Pretty coo! I was actually wondering about this lately. I seem to mix work and play a lot… and personal beliefs, and art, etc. I want to have a business that integrates every project I do, but it gets really blurry between what’s “business” and what isn’t at times. I’m not (yet) a successful entrepreneur… I’m just starting out. But I think that’s the toughest part because there’s so much to learn and a feeling of so much to do. Some friends couldn’t understand why I said I was too stressed when I’m living at home, working part time, not required to pay all of the bills, etc… But it wasn’t that I was stressed about having a “tough” life rather than the fact that I was overthinking and pushing the limits so much that I had less and less time to socialize with others and just have a good time. I often feel like to establish credibility I have to be “professional” all the time… But the other day I went out with a friend and we just played truth or dare at the mall and acted so silly but had an awesome time. Sometimes, it’s okay to let your hair down and set some time not to think about what to do next, but just enjoy the moment. Awesome post!

    • Bev Webb says:

      Hi Christina
      Thanks for the great feedback – it’s definitely good to find the time to let your hair down! I totally agree that when the work/play line becomes really blurred we can kind of “forget” to make time for fun, socializing or just plain old chilling out. :)

  2. Nela says:

    I’m totally blurring the line.

    I monitor my computer time, but then again I’m on my smartphone often. I also usually start my design or illustration work on paper, which means I sometimes start sketching ideas while sitting in a coffee shop or on my balcony on the weekend.

    I’d like to separate work a bit so I can say “OK, I’ve done enough for today!”
    And sometimes I’d keep going when inspiration flows, to midnight if need be. But I wouldn’t want it to be a habit.

    • Bev Webb says:

      Hey Nela
      I wonder if the blurring is especially common when it comes to creativity or problem solving? You never know when an idea might appear – like you say, it’s often on the weekend or late at night, just when you least expect it! :)

  3. Keith Kehrer says:

    It’s not even blurred. They are on top of each other. I love to work and don’t feel real unless I am doing something.

    Keith

    • Bev Webb says:

      Hi Keith
      Yep, I can relate to that. Do you think it’s especially the case for artists, musicians, writers etc that work/play overlap so much? Rather than being a “job” it’s more of an identity or life style – it’s who you are, not just what you do. :)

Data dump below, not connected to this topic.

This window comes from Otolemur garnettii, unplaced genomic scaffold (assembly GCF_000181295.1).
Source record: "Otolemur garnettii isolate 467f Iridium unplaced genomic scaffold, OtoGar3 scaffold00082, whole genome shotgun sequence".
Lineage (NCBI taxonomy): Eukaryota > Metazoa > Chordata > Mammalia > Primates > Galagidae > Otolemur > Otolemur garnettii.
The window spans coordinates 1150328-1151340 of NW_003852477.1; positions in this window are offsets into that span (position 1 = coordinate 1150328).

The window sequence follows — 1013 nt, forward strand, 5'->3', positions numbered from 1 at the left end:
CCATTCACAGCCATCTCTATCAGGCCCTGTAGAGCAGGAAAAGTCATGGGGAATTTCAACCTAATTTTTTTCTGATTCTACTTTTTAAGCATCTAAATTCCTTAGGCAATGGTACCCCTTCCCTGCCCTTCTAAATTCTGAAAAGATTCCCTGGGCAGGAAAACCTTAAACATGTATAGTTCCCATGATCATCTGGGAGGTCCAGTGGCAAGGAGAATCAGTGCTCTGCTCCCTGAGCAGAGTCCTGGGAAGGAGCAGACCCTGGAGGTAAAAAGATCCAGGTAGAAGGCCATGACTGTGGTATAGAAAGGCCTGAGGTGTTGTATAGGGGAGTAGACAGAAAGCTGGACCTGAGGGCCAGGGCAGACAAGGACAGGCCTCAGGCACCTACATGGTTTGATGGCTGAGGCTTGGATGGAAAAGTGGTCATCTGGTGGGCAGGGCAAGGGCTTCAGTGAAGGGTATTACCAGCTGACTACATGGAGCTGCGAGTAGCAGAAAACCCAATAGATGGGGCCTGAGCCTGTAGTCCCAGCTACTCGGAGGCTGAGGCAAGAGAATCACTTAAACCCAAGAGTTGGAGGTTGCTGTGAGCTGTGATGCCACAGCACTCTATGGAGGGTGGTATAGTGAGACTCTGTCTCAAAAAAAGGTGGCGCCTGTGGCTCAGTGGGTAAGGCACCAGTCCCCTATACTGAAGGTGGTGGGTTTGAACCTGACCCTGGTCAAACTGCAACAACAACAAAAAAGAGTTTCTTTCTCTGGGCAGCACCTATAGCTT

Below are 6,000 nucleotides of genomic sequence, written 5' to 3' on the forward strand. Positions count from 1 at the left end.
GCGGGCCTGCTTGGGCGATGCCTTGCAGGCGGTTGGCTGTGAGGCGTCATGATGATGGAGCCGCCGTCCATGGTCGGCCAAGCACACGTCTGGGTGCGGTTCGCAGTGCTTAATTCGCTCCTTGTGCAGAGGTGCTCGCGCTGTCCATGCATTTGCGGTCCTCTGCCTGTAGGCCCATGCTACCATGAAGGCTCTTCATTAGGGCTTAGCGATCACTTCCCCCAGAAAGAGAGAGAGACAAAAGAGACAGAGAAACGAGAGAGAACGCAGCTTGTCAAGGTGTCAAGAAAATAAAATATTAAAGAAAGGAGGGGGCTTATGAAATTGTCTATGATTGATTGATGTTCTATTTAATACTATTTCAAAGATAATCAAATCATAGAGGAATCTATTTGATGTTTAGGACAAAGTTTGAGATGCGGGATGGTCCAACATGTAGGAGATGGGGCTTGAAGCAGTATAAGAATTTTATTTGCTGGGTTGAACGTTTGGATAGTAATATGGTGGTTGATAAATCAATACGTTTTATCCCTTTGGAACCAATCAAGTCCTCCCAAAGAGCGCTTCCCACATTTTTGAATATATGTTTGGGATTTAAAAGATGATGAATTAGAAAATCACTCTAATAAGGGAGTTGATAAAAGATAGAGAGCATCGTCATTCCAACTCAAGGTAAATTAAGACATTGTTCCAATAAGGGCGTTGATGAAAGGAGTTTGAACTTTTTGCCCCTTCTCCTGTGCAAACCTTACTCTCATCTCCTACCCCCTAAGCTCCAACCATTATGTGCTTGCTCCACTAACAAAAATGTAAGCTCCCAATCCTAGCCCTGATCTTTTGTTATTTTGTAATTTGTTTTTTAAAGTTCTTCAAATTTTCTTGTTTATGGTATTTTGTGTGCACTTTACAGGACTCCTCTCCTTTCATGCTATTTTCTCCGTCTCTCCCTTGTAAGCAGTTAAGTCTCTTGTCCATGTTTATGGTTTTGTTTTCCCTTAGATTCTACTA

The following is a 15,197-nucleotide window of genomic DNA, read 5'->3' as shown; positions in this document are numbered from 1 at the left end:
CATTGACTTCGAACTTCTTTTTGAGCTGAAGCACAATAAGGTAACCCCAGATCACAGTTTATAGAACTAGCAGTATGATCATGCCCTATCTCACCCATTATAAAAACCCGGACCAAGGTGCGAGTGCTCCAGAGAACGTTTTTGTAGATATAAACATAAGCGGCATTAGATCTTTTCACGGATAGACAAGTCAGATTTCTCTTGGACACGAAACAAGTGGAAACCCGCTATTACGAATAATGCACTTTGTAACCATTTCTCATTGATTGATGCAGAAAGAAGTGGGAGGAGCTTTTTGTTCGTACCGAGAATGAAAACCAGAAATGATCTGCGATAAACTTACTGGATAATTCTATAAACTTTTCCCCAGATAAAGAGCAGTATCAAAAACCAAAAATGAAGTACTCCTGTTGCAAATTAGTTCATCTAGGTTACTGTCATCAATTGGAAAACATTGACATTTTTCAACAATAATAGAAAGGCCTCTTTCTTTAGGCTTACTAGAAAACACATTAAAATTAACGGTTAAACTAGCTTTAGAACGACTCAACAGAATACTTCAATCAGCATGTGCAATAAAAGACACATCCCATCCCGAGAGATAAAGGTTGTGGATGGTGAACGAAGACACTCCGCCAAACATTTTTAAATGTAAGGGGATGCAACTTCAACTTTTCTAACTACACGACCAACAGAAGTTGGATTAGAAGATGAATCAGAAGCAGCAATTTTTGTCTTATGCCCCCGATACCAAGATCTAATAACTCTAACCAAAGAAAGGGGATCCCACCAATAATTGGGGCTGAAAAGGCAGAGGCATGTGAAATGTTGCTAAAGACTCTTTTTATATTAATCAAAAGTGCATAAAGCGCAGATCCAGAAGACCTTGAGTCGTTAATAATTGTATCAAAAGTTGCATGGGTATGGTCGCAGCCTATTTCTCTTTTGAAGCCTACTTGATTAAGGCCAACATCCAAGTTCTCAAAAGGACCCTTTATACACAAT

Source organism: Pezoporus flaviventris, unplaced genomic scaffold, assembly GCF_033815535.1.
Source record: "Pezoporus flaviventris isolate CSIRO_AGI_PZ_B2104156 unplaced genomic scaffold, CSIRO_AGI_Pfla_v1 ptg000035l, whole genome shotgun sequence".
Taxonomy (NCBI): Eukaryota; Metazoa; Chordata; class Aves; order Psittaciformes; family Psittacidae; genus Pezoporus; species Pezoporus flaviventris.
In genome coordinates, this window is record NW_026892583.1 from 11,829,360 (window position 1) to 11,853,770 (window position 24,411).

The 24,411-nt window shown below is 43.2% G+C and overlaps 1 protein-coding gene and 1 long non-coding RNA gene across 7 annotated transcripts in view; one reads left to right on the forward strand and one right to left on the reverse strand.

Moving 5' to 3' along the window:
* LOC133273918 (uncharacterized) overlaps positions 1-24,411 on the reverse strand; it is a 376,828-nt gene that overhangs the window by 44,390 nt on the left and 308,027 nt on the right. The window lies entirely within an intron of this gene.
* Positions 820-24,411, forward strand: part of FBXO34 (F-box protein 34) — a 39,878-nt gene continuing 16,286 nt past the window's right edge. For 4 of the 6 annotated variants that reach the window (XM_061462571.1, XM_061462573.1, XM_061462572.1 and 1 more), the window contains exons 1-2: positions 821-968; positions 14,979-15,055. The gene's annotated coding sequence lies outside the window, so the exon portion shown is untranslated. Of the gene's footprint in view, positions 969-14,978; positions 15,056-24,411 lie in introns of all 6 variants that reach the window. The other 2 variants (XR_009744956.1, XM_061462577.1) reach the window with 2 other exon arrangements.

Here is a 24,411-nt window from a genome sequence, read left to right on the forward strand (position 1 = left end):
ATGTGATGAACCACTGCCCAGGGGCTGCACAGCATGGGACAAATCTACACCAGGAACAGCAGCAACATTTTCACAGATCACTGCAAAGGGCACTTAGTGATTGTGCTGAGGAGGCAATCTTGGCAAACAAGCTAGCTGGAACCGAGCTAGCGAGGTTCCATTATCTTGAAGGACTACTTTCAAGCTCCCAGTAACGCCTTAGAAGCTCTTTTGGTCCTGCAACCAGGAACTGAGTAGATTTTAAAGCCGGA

• Keith says:

        I think so. I love the work and always have some project in the works. It is who I am for sure Bev. There was never any question since I was small. If I didn’t that have that, I am sure what I would do. A life of crime? ;)

        Keith

  4. Natalie S says:

    This post is invaluable to me because I’m not *quite* self-employed but am working toward it right now. It’s really interesting trying to balance those high-leverage tasks and the nitty gritty of staying connected, organizing finances, etc. Thanks for this!

    • Bev Webb says:

      Hi Natalie
      Glad to be of help! Balance is definitely core to getting this to work – and keeping an eye out for the sneaky work-taking-over-life imbalance which can creep up behind you! :)

  5. Nikki says:

    This is great! I actually work a job 20-35 hours a week and I have been amalgamating all of my hobbies and interests into an online business in my free time. Thank you Emilie! :)

    I was wondering recently if maybe this was making me into a workaholic but I am SOOOO happy with the way I am spending my time. I still socialize. Plus, I am learning how to design my own website in the meantime which is something I have always wanted to do. Eventually, I want to be just self-employed but student loans must be paid! Maybe if I stopped enjoying what I was doing, I would exercise more self-control and have more play-time set apart.

  6. Bev Webb says:

    Hi Nikki
    You nailed it when you said you’re feeling “soooo happy”. When things are flowing well and you’re feeling good, it’s fine to roll with it – you’ve got the balance right. :)

  7. Katja says:

    Hi Bev,

    for me, I try to practice the “20-hour” model with my 3 jobs – So I guess I work around 60 hours a week, and that’s the way I like it.

    20 hours go into my “paid” work, which is taking care of (other peoples) horses that are housed on our farm, 20 hours go into my music business (practicing, rehearsing, gigs, and 20 hours go into my sewing business/online shop.

    It’s not a rigid rule, sometimes music comes first (like in September I have 2 gigs every weekend, so less time to sew), and when there are less gigs I try to stock up with my crafted goods or put some time into developing new products.

    So far this works really fine and I never feel overworked. Its a nice balance with physical and mental work, that may be another factor why it seems never too much.